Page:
Critical technicalities of buying liquor.
by Lisa Y. Henderson
State v. Trim Hopkins, 49 NC 305 (1857).
This was an indictment In Perquimans County against Trim Hopkins, a free negro, for furnishing liquor to a slave. The indictment contained two counts; one for selling spiritous liquor to a slave; and the other for giving it to him. Hopkins was with Jack, a slave belonging to a Mr. Skinner, at a house where liquor was sold. Jack gave Hopkins some money to buy a quart of liquor, which Hopkins bought and immediately gave to Jack. Hopkins was convicted.
On appeal, the Supreme Court emphasized the two counts: one for selling spiritous liquor to a slave, the other for giving the liquor to the slave. “The Revised Code contains two chapters on this subject: the 34th and the 107th. The 87th section of the first provides — ‘No person shall sell or deliver to any slave, for cash, or in exchange for articles delivered, or upon any consideration whatever, or as a gift, any spiritous liquor,’ &c. The 67th section of the latter chapter is as follows: ‘If any free negro shall, directly or indirectly, sell, or give to any person, bond or free, any spiritous liquor, he shall be guilty of a misdemeanor.’ … The question presented to us is, do the facts stated in evidence bring the defendant within either clause of the recited chapters? We think they do not.”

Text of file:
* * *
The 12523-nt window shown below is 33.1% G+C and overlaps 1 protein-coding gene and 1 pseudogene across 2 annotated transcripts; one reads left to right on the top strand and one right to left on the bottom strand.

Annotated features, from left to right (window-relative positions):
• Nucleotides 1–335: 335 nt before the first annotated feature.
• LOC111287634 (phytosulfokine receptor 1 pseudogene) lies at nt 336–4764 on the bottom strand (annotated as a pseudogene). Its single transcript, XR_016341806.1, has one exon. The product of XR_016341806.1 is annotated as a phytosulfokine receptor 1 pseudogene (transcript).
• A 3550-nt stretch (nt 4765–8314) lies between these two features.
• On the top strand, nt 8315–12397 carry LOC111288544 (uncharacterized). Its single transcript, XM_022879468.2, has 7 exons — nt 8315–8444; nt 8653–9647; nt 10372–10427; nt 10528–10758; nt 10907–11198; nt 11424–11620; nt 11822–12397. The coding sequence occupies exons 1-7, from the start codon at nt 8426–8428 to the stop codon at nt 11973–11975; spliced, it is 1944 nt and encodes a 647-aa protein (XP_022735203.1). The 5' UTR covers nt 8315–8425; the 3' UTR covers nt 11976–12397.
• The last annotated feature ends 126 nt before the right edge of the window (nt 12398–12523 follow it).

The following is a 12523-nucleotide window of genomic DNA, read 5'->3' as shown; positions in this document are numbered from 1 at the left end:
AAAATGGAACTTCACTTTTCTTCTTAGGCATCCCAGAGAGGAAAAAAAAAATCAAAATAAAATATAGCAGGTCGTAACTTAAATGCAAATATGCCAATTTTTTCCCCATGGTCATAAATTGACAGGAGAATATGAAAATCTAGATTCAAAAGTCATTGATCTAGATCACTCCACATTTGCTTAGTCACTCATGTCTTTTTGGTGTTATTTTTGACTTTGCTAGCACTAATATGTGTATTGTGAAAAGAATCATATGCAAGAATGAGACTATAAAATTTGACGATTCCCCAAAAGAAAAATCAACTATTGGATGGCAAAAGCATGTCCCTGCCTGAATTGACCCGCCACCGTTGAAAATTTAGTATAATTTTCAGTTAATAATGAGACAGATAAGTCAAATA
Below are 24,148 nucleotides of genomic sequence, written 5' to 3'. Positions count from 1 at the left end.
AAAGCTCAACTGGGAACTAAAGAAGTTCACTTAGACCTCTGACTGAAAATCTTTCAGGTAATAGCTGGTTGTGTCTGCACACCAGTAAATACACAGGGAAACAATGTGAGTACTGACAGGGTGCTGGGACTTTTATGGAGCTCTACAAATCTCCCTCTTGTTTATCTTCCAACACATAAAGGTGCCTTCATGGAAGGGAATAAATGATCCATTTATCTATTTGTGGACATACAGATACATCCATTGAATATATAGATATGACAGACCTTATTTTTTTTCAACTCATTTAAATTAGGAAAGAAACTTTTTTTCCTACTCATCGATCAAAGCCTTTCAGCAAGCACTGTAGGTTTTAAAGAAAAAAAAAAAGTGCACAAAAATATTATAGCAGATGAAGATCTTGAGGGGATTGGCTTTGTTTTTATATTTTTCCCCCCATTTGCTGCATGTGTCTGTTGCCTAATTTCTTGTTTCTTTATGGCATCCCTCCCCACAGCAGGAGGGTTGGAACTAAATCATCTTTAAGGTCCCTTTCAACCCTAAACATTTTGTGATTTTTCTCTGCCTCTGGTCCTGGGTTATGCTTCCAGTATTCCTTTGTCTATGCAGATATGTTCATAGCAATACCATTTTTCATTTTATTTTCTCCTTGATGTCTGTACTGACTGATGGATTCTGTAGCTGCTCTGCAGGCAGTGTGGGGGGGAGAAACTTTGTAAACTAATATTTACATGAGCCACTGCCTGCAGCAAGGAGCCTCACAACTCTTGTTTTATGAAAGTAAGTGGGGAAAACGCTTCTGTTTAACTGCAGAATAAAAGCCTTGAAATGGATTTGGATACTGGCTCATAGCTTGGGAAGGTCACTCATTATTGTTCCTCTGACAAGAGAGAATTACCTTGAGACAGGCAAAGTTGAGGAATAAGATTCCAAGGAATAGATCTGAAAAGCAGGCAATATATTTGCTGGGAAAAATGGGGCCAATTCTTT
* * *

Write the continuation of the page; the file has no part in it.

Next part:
Where a slave handed money to a free negro in a liquor shop, who handed it to the liquor dealer, received liquor in return, and then handed it to the slave, he was not guilty of either selling or giving the slave liquor. Judgment reversed.
The court also overturned the decision in State v. Jim Wright, 49 NC 308 (1857), on substantially the same grounds. There, Jim Wright, also a free man of color, was charged with selling and delivering a quart of spirits to Sam, a slave owned by a Mrs. Barron.